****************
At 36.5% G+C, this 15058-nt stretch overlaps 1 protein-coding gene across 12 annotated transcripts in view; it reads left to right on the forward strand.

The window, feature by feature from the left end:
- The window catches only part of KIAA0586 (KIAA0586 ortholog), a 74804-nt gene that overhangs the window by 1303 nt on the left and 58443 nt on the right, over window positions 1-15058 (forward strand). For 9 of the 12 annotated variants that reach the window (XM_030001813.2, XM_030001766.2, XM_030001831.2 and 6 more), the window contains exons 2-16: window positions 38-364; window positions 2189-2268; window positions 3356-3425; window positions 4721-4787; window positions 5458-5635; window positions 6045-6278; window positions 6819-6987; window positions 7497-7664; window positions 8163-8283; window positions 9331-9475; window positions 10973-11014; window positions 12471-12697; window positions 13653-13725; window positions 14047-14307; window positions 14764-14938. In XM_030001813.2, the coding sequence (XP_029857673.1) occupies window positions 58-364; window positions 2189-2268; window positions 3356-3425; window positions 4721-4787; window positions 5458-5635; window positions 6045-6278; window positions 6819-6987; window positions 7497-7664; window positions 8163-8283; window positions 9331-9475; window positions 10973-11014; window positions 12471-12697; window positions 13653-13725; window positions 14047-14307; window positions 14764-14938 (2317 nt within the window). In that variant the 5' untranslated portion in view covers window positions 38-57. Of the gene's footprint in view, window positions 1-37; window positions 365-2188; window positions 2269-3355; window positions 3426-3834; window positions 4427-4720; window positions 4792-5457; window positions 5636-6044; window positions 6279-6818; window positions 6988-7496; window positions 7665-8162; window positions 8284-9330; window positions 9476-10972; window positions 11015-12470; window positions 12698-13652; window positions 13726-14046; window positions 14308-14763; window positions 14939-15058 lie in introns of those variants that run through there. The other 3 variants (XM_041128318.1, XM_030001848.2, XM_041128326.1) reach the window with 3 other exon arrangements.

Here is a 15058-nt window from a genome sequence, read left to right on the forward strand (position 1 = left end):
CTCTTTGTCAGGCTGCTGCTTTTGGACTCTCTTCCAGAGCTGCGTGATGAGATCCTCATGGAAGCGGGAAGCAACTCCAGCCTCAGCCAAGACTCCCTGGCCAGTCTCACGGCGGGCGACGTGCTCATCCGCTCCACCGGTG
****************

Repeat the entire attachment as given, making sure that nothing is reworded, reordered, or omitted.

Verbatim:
At 36.5% G+C, this 15058-nt stretch overlaps 1 protein-coding gene across 12 annotated transcripts in view; it reads left to right on the forward strand.

The window, feature by feature from the left end:
- The window catches only part of KIAA0586 (KIAA0586 ortholog), a 74804-nt gene that overhangs the window by 1303 nt on the left and 58443 nt on the right, over window positions 1-15058 (forward strand). For 9 of the 12 annotated variants that reach the window (XM_030001813.2, XM_030001766.2, XM_030001831.2 and 6 more), the window contains exons 2-16: window positions 38-364; window positions 2189-2268; window positions 3356-3425; window positions 4721-4787; window positions 5458-5635; window positions 6045-6278; window positions 6819-6987; window positions 7497-7664; window positions 8163-8283; window positions 9331-9475; window positions 10973-11014; window positions 12471-12697; window positions 13653-13725; window positions 14047-14307; window positions 14764-14938. In XM_030001813.2, the coding sequence (XP_029857673.1) occupies window positions 58-364; window positions 2189-2268; window positions 3356-3425; window positions 4721-4787; window positions 5458-5635; window positions 6045-6278; window positions 6819-6987; window positions 7497-7664; window positions 8163-8283; window positions 9331-9475; window positions 10973-11014; window positions 12471-12697; window positions 13653-13725; window positions 14047-14307; window positions 14764-14938 (2317 nt within the window). In that variant the 5' untranslated portion in view covers window positions 38-57. Of the gene's footprint in view, window positions 1-37; window positions 365-2188; window positions 2269-3355; window positions 3426-3834; window positions 4427-4720; window positions 4792-5457; window positions 5636-6044; window positions 6279-6818; window positions 6988-7496; window positions 7665-8162; window positions 8284-9330; window positions 9476-10972; window positions 11015-12470; window positions 12698-13652; window positions 13726-14046; window positions 14308-14763; window positions 14939-15058 lie in introns of those variants that run through there. The other 3 variants (XM_041128318.1, XM_030001848.2, XM_041128326.1) reach the window with 3 other exon arrangements.

Here is a 15058-nt window from a genome sequence, read left to right on the forward strand (position 1 = left end):
CTCTTTGTCAGGCTGCTGCTTTTGGACTCTCTTCCAGAGCTGCGTGATGAGATCCTCATGGAAGCGGGAAGCAACTCCAGCCTCAGCCAAGACTCCCTGGCCAGTCTCACGGCGGGCGACGTGCTCATCCGCTCCACCGGTG